In this respect, the public key is a unique identifier by its very nature, since the probability that two people can share the string of characters that constitute a key is practically zero. If this were not the case, the scheme of security guarantees that is built on encryption systems over the Internet would not work.
On the other hand, the use of the public key in online processing is intimately linked to other types of identifiers, such as IP addresses, session identifiers, cookies, device signatures, e-mail addresses and others. All this information leaves its trace in the log or activity files of servers or intermediate agents. Moreover, the combined use of these identifiers, including the key itself, allows the activity performed from different addresses or devices to be associated.
The public key and the private key will make it possible to profile the person to the extent that they are used to prove that different online actions are linked to the same individual, e.g. in the case of authentication or Blockchain. This type of information can be so accurate that, in practice, it has also been used to successfully re-identify the person. In fact, activity-based re-identification has become a service available to various actors, such as law enforcement agencies.
In many cases, the public key is physically created by a third party other than the natural person to whom the key will be linked. This is the case of public key infrastructures (PKI), where the key creation and distribution process involves the reliable identification and registration of the natural person with the service provider or the designated registration authority, as well as the inclusion of personal information in a digital certificate. In some treatments, this authentication is required by law even if the public key is generated by the individual concerned (e.g. in virtual currency exchange or e-wallet custody services).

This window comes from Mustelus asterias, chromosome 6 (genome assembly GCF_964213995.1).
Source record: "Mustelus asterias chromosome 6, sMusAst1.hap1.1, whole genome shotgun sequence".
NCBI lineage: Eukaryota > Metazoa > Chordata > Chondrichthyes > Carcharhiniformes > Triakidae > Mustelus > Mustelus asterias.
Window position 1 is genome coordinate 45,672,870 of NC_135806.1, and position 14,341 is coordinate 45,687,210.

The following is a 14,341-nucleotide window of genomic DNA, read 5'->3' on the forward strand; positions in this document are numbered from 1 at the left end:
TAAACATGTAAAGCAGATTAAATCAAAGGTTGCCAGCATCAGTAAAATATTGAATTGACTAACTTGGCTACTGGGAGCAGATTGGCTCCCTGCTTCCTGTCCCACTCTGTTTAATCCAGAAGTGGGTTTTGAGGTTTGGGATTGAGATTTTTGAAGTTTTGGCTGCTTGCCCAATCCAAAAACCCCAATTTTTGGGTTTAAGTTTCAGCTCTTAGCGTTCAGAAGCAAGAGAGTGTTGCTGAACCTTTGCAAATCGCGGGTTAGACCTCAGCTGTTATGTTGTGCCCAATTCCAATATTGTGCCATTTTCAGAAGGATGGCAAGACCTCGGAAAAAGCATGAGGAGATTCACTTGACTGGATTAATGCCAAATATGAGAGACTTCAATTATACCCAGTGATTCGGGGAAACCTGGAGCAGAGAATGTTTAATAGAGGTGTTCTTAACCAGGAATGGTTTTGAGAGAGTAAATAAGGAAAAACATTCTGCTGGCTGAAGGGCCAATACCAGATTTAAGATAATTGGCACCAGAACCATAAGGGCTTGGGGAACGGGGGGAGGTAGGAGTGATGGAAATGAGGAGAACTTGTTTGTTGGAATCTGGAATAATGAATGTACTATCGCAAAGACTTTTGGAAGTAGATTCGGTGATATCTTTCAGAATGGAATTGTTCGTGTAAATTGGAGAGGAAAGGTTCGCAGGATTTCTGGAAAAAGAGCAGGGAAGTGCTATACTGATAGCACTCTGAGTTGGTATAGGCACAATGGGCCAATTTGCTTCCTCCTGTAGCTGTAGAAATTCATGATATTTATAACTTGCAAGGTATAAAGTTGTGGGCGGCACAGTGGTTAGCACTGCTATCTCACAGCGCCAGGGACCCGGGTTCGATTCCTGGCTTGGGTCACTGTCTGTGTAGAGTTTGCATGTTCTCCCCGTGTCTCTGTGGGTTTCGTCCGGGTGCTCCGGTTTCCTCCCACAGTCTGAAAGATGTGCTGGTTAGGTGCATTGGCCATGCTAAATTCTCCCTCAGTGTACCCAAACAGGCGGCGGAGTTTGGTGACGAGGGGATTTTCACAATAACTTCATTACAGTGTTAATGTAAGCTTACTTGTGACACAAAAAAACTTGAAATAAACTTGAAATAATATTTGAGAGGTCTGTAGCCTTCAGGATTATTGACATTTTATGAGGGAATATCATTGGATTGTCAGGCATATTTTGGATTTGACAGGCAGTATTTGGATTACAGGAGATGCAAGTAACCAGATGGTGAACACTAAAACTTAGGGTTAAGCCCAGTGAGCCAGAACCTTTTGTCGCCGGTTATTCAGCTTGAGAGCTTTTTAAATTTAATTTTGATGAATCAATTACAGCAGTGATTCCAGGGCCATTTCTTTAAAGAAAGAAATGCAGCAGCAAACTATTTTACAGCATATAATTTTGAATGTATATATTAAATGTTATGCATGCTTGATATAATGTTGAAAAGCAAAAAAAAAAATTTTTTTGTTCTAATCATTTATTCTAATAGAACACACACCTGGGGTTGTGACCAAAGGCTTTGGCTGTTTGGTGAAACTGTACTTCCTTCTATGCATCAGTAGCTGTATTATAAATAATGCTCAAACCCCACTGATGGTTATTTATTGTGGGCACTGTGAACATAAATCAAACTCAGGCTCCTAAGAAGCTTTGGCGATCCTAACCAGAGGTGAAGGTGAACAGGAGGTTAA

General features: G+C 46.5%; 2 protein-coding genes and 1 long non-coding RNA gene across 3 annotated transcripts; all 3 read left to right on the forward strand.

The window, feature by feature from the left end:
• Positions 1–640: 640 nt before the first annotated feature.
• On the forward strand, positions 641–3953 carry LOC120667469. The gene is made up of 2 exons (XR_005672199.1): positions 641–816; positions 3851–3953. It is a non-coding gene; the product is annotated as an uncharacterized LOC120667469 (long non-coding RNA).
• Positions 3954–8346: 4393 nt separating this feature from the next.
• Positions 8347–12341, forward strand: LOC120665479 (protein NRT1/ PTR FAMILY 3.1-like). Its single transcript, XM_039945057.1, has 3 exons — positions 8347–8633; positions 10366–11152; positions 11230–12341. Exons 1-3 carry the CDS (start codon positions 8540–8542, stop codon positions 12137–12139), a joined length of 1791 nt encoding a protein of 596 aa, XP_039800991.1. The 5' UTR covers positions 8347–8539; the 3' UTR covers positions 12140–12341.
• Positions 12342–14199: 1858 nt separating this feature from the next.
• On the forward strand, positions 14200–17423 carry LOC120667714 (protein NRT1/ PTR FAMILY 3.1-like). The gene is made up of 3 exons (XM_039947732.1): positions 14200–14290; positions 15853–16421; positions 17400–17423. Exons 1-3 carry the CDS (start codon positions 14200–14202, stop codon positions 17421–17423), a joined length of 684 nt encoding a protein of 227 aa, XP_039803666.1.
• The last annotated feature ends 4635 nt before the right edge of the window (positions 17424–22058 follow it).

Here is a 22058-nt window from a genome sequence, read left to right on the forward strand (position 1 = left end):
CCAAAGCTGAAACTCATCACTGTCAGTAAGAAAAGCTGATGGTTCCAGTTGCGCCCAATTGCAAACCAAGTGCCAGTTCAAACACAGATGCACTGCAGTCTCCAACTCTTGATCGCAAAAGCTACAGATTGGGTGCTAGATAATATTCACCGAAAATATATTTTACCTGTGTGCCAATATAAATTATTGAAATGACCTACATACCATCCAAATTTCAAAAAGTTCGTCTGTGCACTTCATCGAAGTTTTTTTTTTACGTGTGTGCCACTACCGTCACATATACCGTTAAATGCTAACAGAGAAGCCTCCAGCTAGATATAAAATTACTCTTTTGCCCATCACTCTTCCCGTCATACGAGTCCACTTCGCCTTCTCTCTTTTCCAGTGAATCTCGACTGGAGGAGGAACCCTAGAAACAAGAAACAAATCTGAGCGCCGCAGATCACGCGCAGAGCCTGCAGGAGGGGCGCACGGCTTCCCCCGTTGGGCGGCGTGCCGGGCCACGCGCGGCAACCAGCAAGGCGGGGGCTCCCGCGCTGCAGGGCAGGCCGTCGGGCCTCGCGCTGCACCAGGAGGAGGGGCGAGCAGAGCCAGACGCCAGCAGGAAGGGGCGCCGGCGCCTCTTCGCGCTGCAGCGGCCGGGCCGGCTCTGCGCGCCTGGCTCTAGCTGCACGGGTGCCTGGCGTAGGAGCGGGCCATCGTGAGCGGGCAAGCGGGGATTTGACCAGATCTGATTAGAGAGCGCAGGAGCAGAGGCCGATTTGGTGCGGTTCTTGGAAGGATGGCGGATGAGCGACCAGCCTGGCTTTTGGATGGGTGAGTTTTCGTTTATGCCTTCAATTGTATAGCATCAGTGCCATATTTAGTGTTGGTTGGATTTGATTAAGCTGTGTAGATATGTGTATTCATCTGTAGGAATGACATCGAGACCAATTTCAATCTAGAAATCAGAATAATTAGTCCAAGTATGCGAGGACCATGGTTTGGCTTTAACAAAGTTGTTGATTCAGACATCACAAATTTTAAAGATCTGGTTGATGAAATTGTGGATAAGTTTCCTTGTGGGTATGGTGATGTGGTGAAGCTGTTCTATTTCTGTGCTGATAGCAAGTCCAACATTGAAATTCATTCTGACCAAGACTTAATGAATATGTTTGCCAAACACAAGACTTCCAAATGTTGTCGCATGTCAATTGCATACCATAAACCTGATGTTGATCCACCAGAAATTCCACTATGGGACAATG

Of course, the public key will be linked to the content of the message and all its possible metadata when used to electronically sign a message to ensure its integrity.
Finally, the user of the public key has to keep a private key in his possession in order for the asymmetric encryption to work properly. Although one key cannot be deduced from the other, the association between the two keys can be demonstrated, since what is encrypted with one key can only be decrypted with the other. Therefore, it is possible to prove the link between the user and his public key in case of access to the user's secrecy, e.g. in the event of a personal data breach or by a court action.
In short, in those processing operations in which it is possible to associate additional information to the public key that allows the identification of the person, the public key will act as a pseudonym with the consideration of personal data since, as defined in Article 4(5) of the GDPR, pseudonymised information is personal data.
More material on encryption and pseudonymisation issues can be found on the AEPD's Innovation and Technology page, in particular: